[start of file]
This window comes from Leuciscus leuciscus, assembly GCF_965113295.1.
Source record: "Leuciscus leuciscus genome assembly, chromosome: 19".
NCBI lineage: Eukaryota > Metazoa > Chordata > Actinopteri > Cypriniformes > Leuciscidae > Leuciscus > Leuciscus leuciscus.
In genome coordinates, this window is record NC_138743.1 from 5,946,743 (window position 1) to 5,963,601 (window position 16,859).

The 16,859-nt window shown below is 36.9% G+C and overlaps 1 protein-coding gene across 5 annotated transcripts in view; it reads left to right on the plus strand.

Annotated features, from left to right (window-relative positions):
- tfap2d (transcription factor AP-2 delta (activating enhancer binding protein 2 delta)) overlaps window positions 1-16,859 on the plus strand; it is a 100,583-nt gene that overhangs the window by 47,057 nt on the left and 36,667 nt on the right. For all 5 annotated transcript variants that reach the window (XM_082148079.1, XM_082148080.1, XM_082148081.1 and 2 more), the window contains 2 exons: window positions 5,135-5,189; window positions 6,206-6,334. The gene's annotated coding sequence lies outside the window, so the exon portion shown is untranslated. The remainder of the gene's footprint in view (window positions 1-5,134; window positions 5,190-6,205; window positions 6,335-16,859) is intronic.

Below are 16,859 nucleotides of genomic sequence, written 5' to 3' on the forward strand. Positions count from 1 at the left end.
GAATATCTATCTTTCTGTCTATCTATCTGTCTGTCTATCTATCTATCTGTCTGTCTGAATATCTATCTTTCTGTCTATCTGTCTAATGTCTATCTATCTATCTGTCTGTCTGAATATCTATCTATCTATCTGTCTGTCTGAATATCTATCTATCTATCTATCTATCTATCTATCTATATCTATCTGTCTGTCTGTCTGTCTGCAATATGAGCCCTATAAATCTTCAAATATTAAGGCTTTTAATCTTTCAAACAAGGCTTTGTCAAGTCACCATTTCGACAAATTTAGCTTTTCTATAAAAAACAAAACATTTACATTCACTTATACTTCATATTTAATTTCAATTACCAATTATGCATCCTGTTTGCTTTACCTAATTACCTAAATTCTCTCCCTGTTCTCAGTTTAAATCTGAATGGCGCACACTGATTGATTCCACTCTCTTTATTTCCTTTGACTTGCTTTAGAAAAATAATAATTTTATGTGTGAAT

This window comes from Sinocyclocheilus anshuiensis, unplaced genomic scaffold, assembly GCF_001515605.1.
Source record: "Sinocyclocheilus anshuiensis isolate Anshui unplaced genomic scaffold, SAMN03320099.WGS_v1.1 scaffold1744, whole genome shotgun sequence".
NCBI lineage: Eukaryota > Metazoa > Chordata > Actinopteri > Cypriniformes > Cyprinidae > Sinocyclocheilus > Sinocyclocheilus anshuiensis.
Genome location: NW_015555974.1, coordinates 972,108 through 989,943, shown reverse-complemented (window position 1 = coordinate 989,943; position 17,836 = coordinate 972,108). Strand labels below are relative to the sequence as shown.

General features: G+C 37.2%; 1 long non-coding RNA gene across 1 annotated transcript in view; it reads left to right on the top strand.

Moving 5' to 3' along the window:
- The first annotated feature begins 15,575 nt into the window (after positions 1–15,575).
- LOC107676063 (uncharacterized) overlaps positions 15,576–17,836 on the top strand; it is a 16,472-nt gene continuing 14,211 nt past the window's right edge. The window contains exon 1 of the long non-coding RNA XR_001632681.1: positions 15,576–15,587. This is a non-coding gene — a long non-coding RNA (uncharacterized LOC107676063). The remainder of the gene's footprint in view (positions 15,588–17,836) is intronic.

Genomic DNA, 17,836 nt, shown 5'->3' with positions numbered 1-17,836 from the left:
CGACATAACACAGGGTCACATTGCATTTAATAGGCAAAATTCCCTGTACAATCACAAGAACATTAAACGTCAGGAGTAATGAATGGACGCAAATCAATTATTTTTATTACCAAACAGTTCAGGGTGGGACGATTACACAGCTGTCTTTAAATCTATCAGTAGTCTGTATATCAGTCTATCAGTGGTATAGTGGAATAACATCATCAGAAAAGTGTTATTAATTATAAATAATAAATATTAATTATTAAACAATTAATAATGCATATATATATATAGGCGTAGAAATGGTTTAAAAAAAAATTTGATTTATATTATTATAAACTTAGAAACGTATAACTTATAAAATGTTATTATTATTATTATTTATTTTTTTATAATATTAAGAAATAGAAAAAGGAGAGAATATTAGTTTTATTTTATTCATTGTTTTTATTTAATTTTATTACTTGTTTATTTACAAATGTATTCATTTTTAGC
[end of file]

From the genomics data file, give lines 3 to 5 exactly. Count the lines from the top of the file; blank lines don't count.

NCBI lineage: Eukaryota > Metazoa > Chordata > Actinopteri > Cypriniformes > Leuciscidae > Leuciscus > Leuciscus leuciscus.
In genome coordinates, this window is record NC_138743.1 from 5,946,743 (window position 1) to 5,963,601 (window position 16,859).

The 16,859-nt window shown below is 36.9% G+C and overlaps 1 protein-coding gene across 5 annotated transcripts in view; it reads left to right on the plus strand.